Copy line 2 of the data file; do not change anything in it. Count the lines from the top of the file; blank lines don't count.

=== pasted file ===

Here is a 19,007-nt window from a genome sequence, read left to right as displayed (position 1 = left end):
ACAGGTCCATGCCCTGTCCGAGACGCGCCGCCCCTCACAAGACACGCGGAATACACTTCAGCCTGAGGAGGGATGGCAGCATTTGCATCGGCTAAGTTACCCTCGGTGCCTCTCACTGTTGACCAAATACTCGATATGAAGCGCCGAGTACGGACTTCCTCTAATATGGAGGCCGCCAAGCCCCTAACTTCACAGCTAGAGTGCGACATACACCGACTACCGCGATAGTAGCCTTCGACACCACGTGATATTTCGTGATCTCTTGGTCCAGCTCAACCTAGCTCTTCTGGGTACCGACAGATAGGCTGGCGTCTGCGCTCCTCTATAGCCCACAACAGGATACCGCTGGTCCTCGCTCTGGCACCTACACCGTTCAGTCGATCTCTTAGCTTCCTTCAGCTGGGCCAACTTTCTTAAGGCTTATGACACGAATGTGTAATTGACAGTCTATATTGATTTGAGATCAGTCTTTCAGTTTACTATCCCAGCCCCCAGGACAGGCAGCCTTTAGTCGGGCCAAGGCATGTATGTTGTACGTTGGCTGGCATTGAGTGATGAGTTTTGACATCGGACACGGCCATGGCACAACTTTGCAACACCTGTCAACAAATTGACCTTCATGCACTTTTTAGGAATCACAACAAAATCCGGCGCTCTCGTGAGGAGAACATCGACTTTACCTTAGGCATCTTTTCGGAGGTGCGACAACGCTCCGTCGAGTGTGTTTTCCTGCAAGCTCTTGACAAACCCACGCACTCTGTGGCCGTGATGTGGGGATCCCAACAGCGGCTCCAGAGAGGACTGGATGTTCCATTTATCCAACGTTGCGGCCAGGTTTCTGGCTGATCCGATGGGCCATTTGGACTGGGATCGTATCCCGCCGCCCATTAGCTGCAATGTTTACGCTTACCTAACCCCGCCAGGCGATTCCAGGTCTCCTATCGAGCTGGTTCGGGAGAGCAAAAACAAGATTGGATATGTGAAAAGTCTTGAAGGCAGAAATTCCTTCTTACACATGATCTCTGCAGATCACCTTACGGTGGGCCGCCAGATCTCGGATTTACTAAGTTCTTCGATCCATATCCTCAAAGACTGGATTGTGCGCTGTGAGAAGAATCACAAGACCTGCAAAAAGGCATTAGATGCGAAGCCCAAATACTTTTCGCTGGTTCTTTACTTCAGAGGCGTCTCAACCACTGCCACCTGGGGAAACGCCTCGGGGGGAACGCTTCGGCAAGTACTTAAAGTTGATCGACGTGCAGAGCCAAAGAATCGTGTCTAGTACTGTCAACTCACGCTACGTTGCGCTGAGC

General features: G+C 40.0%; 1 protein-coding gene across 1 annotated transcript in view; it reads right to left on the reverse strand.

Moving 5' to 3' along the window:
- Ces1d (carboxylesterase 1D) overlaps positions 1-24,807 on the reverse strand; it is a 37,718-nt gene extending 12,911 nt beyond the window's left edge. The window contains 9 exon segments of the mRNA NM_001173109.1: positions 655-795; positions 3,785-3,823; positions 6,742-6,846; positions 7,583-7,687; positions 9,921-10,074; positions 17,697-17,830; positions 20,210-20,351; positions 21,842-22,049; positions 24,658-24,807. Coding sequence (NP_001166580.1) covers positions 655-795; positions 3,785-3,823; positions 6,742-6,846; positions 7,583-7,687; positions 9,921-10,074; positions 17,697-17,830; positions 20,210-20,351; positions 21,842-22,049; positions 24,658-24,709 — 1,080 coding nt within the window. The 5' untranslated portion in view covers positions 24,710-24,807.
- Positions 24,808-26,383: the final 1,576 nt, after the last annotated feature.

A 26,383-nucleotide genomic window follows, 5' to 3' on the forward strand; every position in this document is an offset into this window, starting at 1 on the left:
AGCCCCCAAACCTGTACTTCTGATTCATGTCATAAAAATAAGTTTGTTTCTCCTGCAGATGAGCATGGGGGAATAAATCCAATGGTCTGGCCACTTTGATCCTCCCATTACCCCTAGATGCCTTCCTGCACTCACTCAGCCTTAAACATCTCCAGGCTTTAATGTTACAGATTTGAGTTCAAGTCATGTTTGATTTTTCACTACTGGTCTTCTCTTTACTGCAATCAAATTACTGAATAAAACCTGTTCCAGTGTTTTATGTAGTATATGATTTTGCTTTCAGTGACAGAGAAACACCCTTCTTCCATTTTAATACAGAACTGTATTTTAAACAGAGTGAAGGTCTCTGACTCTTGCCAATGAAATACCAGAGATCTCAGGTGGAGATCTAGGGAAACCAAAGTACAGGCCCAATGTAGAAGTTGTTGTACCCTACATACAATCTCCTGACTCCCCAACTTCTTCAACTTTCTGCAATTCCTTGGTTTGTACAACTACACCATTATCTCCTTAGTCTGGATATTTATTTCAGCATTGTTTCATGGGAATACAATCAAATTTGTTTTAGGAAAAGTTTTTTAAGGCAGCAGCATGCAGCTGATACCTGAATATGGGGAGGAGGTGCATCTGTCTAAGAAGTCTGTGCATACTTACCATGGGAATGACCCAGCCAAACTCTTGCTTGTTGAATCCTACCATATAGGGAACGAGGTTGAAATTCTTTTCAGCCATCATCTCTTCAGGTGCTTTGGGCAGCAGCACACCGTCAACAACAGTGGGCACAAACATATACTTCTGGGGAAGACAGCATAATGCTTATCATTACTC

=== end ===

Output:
ACAGGTCCATGCCCTGTCCGAGACGCGCCGCCCCTCACAAGACACGCGGAATACACTTCAGCCTGAGGAGGGATGGCAGCATTTGCATCGGCTAAGTTACCCTCGGTGCCTCTCACTGTTGACCAAATACTCGATATGAAGCGCCGAGTACGGACTTCCTCTAATATGGAGGCCGCCAAGCCCCTAACTTCACAGCTAGAGTGCGACATACACCGACTACCGCGATAGTAGCCTTCGACACCACGTGATATTTCGTGATCTCTTGGTCCAGCTCAACCTAGCTCTTCTGGGTACCGACAGATAGGCTGGCGTCTGCGCTCCTCTATAGCCCACAACAGGATACCGCTGGTCCTCGCTCTGGCACCTACACCGTTCAGTCGATCTCTTAGCTTCCTTCAGCTGGGCCAACTTTCTTAAGGCTTATGACACGAATGTGTAATTGACAGTCTATATTGATTTGAGATCAGTCTTTCAGTTTACTATCCCAGCCCCCAGGACAGGCAGCCTTTAGTCGGGCCAAGGCATGTATGTTGTACGTTGGCTGGCATTGAGTGATGAGTTTTGACATCGGACACGGCCATGGCACAACTTTGCAACACCTGTCAACAAATTGACCTTCATGCACTTTTTAGGAATCACAACAAAATCCGGCGCTCTCGTGAGGAGAACATCGACTTTACCTTAGGCATCTTTTCGGAGGTGCGACAACGCTCCGTCGAGTGTGTTTTCCTGCAAGCTCTTGACAAACCCACGCACTCTGTGGCCGTGATGTGGGGATCCCAACAGCGGCTCCAGAGAGGACTGGATGTTCCATTTATCCAACGTTGCGGCCAGGTTTCTGGCTGATCCGATGGGCCATTTGGACTGGGATCGTATCCCGCCGCCCATTAGCTGCAATGTTTACGCTTACCTAACCCCGCCAGGCGATTCCAGGTCTCCTATCGAGCTGGTTCGGGAGAGCAAAAACAAGATTGGATATGTGAAAAGTCTTGAAGGCAGAAATTCCTTCTTACACATGATCTCTGCAGATCACCTTACGGTGGGCCGCCAGATCTCGGATTTACTAAGTTCTTCGATCCATATCCTCAAAGACTGGATTGTGCGCTGTGAGAAGAATCACAAGACCTGCAAAAAGGCATTAGATGCGAAGCCCAAATACTTTTCGCTGGTTCTTTACTTCAGAGGCGTCTCAACCACTGCCACCTGGGGAAACGCCTCGGGGGGAACGCTTCGGCAAGTACTTAAAGTTGATCGACGTGCAGAGCCAAAGAATCGTGTCTAGTACTGTCAACTCACGCTACGTTGCGCTGAGC